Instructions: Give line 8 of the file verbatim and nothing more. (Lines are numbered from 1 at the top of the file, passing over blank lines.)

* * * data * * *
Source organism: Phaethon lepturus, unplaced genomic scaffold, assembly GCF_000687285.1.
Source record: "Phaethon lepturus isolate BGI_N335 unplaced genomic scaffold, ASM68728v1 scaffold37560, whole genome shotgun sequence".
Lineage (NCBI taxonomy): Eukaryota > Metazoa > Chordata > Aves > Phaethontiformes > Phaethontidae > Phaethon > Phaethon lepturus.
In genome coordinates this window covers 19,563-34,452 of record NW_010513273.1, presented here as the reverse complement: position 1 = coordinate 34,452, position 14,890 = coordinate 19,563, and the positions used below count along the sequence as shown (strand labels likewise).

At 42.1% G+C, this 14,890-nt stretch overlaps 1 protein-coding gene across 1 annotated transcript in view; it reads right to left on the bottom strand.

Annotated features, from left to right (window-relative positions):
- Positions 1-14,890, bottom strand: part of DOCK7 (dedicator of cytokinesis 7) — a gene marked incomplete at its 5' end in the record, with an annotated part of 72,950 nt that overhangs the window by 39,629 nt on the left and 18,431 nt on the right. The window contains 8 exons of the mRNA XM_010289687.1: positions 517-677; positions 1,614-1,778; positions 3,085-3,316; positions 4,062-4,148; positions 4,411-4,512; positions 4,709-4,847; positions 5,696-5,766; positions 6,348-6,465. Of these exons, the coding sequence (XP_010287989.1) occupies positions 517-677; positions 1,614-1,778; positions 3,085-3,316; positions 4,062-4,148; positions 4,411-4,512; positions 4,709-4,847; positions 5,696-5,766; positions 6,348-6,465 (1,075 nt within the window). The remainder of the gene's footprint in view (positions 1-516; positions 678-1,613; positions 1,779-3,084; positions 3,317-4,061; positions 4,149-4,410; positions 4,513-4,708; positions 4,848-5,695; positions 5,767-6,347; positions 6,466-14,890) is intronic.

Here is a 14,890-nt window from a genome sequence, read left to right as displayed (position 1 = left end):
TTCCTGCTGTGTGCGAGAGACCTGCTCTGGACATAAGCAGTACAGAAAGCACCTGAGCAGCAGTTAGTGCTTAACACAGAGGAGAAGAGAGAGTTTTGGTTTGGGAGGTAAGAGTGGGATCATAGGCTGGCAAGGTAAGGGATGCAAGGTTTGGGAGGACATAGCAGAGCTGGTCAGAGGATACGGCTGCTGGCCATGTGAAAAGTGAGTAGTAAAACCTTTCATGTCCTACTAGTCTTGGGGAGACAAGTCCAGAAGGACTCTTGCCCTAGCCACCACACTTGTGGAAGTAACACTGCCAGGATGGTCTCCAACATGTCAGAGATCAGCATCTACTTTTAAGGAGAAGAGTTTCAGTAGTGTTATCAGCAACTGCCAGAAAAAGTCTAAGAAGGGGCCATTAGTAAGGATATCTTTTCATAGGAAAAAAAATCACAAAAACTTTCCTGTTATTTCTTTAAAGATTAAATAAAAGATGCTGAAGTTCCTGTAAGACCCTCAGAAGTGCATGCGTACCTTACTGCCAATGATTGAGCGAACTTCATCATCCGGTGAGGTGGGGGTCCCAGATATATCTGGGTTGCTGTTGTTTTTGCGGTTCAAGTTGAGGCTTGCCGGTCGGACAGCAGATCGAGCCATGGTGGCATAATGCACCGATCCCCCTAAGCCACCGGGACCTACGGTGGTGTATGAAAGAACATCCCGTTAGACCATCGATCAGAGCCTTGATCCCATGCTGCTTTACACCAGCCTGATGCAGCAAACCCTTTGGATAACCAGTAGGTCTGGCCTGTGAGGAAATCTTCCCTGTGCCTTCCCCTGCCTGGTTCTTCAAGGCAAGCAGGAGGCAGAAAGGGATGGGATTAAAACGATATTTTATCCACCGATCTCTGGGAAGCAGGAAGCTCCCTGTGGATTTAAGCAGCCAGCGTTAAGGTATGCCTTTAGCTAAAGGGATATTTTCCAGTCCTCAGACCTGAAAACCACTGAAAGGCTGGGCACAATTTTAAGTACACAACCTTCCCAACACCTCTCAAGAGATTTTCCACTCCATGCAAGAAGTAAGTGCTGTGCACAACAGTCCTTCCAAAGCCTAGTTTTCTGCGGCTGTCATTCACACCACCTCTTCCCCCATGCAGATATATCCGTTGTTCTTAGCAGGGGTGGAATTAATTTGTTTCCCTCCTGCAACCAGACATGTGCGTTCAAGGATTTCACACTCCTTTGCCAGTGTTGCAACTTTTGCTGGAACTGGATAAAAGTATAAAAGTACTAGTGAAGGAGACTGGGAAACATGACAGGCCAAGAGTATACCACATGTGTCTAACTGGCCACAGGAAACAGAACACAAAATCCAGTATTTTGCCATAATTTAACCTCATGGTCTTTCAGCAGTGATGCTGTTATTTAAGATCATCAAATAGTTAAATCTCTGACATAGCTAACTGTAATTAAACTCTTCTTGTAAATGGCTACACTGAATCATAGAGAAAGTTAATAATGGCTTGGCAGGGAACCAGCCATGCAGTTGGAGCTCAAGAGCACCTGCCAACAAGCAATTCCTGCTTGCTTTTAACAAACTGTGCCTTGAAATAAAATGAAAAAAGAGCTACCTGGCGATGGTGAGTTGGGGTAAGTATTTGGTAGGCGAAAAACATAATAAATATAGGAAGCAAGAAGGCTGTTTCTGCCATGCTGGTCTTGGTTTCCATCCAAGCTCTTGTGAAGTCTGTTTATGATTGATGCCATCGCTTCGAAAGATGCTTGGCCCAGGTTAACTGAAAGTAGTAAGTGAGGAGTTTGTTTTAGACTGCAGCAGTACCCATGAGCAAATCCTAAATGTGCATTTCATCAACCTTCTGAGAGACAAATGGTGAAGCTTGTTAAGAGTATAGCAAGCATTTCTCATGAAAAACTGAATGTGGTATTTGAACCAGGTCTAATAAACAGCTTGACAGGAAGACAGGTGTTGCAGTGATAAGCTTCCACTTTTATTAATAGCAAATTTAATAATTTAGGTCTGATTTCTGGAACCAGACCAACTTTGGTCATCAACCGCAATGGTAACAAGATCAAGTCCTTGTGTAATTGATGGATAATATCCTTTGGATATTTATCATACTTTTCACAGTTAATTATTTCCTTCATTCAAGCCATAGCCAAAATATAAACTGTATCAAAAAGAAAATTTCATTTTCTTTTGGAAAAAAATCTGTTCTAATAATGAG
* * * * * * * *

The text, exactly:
Here is a 14,890-nt window from a genome sequence, read left to right as displayed (position 1 = left end):